Justice Department Files Lawsuit to Block Texas Voter ID Law
The Justice Department has announced its intent to sue the state of Texas over its voter ID law.
The law was passed after the recent Supreme Court decision that threw out a key provision of the Voting Rights Act, and requires that voters present government-issued photo identification. Student IDs are not permissible.
The lawsuit will contend that the new law is an attempt to deny or restrict the right to vote to minorities, students, and the elderly.
“This represents the department’s latest action to protect voting rights, but it will not be our last,” said the attorney general.
On June 25, the Supreme Court threw out the most powerful part of the Voting Rights Act, whose enactment in 1965 marked a major turning point in black Americans’ struggle for equal rights and political power. The Justice Department’s legal action in Texas is based on another provision in the law. Texas Gov. Rick Perry has called the Obama administration’s actions an “end-run around the Supreme Court.”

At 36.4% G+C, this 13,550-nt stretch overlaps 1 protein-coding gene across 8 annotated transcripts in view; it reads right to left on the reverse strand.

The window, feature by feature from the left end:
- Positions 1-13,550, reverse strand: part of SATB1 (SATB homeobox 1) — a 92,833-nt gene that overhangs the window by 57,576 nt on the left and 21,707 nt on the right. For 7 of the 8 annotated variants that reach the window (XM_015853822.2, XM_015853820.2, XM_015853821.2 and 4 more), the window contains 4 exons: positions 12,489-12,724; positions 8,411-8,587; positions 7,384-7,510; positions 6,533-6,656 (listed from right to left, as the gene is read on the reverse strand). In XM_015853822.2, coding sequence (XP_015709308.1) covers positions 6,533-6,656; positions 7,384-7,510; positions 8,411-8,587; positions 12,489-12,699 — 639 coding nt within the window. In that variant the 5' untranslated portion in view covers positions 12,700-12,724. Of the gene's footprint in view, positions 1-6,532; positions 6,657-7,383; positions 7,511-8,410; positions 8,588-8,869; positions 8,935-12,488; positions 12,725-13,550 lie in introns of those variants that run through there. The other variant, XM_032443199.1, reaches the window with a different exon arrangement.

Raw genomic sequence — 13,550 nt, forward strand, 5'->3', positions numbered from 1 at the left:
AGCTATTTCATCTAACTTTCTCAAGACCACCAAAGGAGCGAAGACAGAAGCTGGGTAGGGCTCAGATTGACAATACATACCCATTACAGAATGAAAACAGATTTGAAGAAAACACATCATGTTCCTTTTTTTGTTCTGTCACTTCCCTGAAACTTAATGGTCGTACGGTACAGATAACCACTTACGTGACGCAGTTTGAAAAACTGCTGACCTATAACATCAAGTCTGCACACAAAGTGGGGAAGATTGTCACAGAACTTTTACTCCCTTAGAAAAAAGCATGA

Intervening in the redistricting case would enable the federal government to seek a declaration that Texas’s 2011 redistricting plans for the U.S. Congress and the Texas State House of Representatives were adopted in order to deny or restrict the right to vote on account of race, color, or membership in a language minority group.
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